Finding hope and unity in a weekend call for action
As tens of thousands lined up and marched the streets in Washington, D.C. this weekend—the latest witness by people of faith following the deaths of African Americans at the hands of white police officers—United Church of Christ minister the Rev. Sid Fowler recognized something powerful was happening.
It was a reminder that even in moments of grief, light finds a way to shine through.
“The people in the march were people of all kinds of color, and we were observing on how there was incredible hope,” said Fowler, pastor of First Congregational UCC in Washington, D.C. “In spite of the pain and people holding up signs, ‘Black Lives Matter,’ there is hope.
“Something is breaking through.”
The nation’s capital has been the center of public demonstrations about police shootings, school shootings and calls to address racism and gun violence in the last few days. Tens of thousands rallied during several events this weekend, beginning on Friday, Dec. 12, with the “Not a Protest, But a Promise” candlelight vigil that stretched 6.5 miles along 16th Street. The vigil was a response to recent grand jury decisions in New York City and Ferguson, Mo., where police officers killed Eric Garner and Michael Brown, but were not indicted.
“It was an amazing weekend in terms of clarity and commitment of our congregation,” said Fowler. About 30 members of First Church took part Friday in the candlelight vigil.
“We were all along 16th Street and it was powerful, in terms of talking to people along the street and in traffic, in a call to work against racism,” Fowler said. “An incredible moment.”
A day later, on Dec. 13, crowds of people from across the country gathered for Saturday’s “Justice for All March,” where thousands stood with the families of Brown, Garner, Tamir Rice of Cleveland and Akai Gurley, four black males—ranging in age from 12 to 43—killed by police in the past half-year. Buses brought participants to the District, including a group of almost 60 people from the Michigan Conference of the UCC, and a busload from Cleveland, on hand to protest Rice’s death. The 12-year old was shot by a police officer who saw the child carrying a pellet gun in public.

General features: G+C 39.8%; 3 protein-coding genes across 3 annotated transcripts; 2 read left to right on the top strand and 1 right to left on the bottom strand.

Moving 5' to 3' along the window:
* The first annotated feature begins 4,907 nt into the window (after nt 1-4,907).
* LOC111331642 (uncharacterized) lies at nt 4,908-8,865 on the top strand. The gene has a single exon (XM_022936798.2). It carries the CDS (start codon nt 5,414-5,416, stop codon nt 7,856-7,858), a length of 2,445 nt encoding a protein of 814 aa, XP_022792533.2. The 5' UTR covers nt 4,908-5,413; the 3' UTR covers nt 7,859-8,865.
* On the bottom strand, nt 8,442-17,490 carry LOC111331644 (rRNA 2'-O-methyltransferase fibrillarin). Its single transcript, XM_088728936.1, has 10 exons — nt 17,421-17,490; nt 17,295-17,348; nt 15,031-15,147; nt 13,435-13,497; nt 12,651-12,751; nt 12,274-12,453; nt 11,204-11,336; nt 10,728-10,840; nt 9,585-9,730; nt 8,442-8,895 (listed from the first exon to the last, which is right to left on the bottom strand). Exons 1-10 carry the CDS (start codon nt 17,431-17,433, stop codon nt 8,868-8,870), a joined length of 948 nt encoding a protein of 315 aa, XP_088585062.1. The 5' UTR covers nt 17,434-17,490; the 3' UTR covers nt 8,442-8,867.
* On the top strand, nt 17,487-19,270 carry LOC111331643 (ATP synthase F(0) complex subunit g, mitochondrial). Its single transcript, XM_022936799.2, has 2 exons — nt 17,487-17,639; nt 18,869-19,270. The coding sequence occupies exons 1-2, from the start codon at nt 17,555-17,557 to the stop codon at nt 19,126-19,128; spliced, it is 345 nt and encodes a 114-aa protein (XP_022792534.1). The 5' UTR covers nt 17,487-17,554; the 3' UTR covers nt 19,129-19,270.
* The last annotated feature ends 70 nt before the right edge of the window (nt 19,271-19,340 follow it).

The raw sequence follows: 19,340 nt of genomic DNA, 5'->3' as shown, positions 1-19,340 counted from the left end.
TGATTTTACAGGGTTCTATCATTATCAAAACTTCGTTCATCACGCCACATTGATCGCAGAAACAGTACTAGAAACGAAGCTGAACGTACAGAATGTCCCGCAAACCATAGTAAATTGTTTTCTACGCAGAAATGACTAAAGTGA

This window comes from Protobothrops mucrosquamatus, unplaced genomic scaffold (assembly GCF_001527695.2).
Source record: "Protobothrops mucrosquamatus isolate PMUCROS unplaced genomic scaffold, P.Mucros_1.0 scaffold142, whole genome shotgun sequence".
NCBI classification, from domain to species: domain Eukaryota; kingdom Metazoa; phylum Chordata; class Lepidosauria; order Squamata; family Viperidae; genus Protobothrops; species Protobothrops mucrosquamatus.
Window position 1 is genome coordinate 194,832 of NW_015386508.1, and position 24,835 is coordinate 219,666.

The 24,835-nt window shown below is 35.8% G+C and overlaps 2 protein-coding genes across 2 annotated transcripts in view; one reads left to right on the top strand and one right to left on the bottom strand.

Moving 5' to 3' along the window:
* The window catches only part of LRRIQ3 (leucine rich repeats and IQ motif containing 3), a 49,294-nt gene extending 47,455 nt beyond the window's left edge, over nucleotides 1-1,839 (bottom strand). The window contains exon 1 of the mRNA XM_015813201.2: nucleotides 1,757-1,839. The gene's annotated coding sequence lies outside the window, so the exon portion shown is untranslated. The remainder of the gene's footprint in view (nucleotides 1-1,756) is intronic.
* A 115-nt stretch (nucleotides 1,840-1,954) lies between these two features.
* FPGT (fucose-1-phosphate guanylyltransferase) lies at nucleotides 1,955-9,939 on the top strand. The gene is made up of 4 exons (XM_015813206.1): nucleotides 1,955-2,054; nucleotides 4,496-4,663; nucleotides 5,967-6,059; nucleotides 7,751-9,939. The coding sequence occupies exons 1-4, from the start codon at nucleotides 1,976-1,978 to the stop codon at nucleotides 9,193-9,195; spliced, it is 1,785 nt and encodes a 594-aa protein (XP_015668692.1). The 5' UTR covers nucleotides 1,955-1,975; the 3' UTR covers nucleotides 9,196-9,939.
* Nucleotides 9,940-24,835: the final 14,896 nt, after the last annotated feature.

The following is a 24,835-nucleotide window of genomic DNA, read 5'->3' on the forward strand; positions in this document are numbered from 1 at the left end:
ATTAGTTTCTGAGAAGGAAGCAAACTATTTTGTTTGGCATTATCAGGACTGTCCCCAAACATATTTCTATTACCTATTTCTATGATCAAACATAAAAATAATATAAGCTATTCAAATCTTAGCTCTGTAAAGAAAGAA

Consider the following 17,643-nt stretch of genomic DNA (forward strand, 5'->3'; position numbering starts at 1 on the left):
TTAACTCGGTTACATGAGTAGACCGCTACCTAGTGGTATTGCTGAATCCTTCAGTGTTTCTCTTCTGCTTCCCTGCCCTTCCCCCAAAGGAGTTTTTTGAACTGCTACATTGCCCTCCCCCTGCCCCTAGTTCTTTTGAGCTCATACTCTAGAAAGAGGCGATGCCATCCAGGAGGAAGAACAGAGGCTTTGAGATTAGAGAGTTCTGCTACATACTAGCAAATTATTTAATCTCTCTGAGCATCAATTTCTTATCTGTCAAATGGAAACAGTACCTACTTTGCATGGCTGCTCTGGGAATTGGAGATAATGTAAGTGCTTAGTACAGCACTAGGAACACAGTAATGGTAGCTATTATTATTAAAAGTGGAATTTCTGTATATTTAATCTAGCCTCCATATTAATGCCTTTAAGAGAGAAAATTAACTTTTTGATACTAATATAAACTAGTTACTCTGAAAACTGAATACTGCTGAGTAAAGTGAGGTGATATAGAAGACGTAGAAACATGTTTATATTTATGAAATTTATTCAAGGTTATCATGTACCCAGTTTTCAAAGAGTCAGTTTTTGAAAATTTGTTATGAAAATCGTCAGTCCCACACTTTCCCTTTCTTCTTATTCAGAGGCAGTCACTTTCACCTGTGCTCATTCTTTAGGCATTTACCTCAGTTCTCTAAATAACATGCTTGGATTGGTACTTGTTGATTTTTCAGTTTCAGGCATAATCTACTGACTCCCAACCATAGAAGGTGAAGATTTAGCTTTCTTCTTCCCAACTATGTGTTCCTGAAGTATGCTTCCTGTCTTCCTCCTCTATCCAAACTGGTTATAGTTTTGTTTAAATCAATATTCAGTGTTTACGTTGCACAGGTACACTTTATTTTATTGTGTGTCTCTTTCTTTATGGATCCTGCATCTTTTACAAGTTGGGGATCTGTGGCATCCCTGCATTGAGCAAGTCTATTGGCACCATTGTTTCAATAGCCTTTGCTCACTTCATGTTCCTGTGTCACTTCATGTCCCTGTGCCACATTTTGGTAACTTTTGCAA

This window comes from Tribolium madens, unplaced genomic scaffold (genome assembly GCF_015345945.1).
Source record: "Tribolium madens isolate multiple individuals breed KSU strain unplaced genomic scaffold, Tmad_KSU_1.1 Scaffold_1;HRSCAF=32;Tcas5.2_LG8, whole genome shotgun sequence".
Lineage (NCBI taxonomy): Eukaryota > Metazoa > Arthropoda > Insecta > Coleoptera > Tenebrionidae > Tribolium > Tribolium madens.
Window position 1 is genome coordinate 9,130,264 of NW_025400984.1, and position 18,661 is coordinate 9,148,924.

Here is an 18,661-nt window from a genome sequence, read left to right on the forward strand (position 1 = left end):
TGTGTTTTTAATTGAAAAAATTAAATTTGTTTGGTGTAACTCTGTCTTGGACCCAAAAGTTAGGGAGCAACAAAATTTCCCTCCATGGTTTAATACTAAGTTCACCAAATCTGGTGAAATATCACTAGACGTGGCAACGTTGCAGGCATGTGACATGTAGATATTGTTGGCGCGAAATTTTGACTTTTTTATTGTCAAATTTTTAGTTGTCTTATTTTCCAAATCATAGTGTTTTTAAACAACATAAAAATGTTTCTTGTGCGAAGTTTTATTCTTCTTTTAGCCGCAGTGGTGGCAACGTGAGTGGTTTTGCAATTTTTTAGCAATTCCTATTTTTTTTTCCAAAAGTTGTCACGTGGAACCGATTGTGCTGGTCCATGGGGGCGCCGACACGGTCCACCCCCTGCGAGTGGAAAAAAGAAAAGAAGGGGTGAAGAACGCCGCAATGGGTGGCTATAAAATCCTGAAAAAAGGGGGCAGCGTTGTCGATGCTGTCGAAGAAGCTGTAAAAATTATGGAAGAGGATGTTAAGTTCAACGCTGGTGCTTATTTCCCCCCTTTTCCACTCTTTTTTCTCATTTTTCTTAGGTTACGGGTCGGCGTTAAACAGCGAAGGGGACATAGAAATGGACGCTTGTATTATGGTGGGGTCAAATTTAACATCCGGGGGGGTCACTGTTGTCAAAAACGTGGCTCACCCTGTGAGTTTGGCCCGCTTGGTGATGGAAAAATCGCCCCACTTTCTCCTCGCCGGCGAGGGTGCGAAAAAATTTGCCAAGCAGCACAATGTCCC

“We’re hoping this energizes and motivates us to go home and make changes in our own neighborhoods,” said the Rev. Michele Humphrey, pastor of Imani UCC in Cleveland, who attended with members of her church.
On Sunday, some of the attention focused on the second anniversary of the shooting at Sandy Hook Elementary as faith communities took on the issue of violence from a different angle.
The National Gun Violence Prevention Sabbath weekend has been a cornerstone in the national conversation about gun violence, and, in particular, what people of faith can do to prevent it. The interfaith event is usually observed in March, but was moved to December to commemorate the anniversary of the Newtown, Conn., elementary school shooting on Dec. 14, 2012.
“After Newtown, many across our nation—politicians as well as average citizens—said that things must change, that it is no longer tolerable to live in a nation that averages 3 to 10 times the number of gun deaths per capita than every other developed country in the world,” said the Rev. Matt Crebbin, pastor of Newtown Congregational UCC in Newtown, Conn. “And yet, many mass shootings and thousands of gun deaths later, not one significant piece of gun safety legislation has passed Congress.”
“We can quickly and effectively reduce the plague of gun violence in our midst,” Crebbin said. “The collective health of all our people requires more from our leaders and from us. May all of us find the compassion, wisdom and courage to take the steps needed to bring healing to our nation.”
Fowler believes that the faith community as a whole must lead the way in ending issues of race and violence, and pointed to the rallies this weekend as examples.
“Look at the vigil. To plan it was very fast, but there was agreement from all faith communities to come together,” he said. “The next steps, whatever they are, are pulling communities of faith together for partnership and action.”
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